The base Jetta’s zero to 100 km/h acceleration time of 10.1 seconds (manual transmission) and 11.3 seconds (automatic transmission) (Volkswagen-supplied figures) makes it one of the slowest compact sedans in its class. But though low in horsepower, the 2.0-litre engine develops maximum torque at 4,000 rpm, giving it more bottom-end oomph than you might expect in city traffic. And the engine, which used to be rather noisy and coarse in the City Jetta, is now surprisingly quiet in the new Jetta. In fact, the Jetta 2.0L is a very comfortable and quiet highway cruiser when equipped with the optional six-speed automatic transmission. Engine revs at a steady 100 km/h are just 2,000 rpm in top gear. The new six-speed automatic transmission gets so much more out of this engine than the old four-speed automatic did, maximizing acceleration while contributing to better fuel economy with a tall top gear ratio. And with its driver-selectable manual shift mode, driver’s can enhance the performance by shifting manually.
Official Energuide (L/100 km) fuel economy figures with the 2.0-litre motor are 9.1/6.0 city/hwy (manual) and 9.3/6.7 (automatic), making the Jetta 2.0L the least fuel efficient compact sedan in its class, and just about the same as the Jetta with the larger 2.5-litre motor. For comparison, a Honda Civic with a 1.8-litre engine with a five-speed automatic offers 8.2/5.7 city/hwy, the Toyota Corolla with a 1.8-litre motor and four-speed auto gets 7.0/5.7 city/hwy, and the new Hyundai Elantra with a 1.8-litre engine and six-speed auto claims an astonishing 6.9/4.9 city/hwy. While these numbers are optimistic, the comparisons between vehicles are valid based on Energuide’s standardized testing methods.
The new Jetta’s standard rack and pinion, hydraulic power assisted steering has a rather vague feel and is a bit stiff at slow speeds, but the car tracks well at high speeds, and its turning diameter of 11.1 metres (36.4 ft.) is adequately tight for close turns. Front discs and rear drum brakes are standard on the Jetta 2.0L which is reflected in its braking distance from 100 km/h of 44.9 metres, longer than average in its class, according to braking tests conducted by AJAC.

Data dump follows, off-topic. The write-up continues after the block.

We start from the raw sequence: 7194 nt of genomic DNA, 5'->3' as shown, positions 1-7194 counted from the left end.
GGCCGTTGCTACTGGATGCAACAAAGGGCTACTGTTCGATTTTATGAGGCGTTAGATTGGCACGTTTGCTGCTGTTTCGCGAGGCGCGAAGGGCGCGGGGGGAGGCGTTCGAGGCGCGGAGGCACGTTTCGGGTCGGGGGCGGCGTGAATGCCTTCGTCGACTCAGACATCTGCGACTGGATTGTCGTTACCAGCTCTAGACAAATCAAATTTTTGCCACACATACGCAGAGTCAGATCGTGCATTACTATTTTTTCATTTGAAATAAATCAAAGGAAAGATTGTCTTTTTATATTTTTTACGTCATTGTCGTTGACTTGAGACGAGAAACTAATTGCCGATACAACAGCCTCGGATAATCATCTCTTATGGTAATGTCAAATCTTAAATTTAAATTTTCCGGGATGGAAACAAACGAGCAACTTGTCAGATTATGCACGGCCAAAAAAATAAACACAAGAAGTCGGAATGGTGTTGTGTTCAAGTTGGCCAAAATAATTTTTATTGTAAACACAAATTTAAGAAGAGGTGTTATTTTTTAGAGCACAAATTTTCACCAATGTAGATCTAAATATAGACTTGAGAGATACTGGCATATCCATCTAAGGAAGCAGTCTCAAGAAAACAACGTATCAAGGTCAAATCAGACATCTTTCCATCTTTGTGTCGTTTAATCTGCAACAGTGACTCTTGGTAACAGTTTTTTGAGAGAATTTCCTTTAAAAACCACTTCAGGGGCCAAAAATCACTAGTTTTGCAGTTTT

The Jetta 2.0L’s cabin is surprisingly quiet, unusual for a base model – I can only conclude that VW has used a lot of sound insulation. This, combined with its comfortable ride, leisurely cruising ability, spacious cabin, and good visibility, have the effect of making the Jetta 2.0L seem like a higher class of car than it is. Perception may not be reality, but when you add it to the Jetta 2.0L’s price, positioning, platform and personality, you come up with a really pleasant people pleaser.
Pricing: 2011 Volkswagen Jetta 2.0 Trendline+
Base price: $17,275 (Trendline+); $15,875 (Trendline)
Options: $1,675 (six-speed automatic with Tiptronic manual mode, $1,400; heated seats & washer nozzles, $275)
A/C tax: $100
Price as tested: $20,415
Crash test results
Greg Wilson is a Vancouver-based automotive journalist and editor of CanadianDriver. He is a member of the Automobile Journalists Association of Canada (AJAC).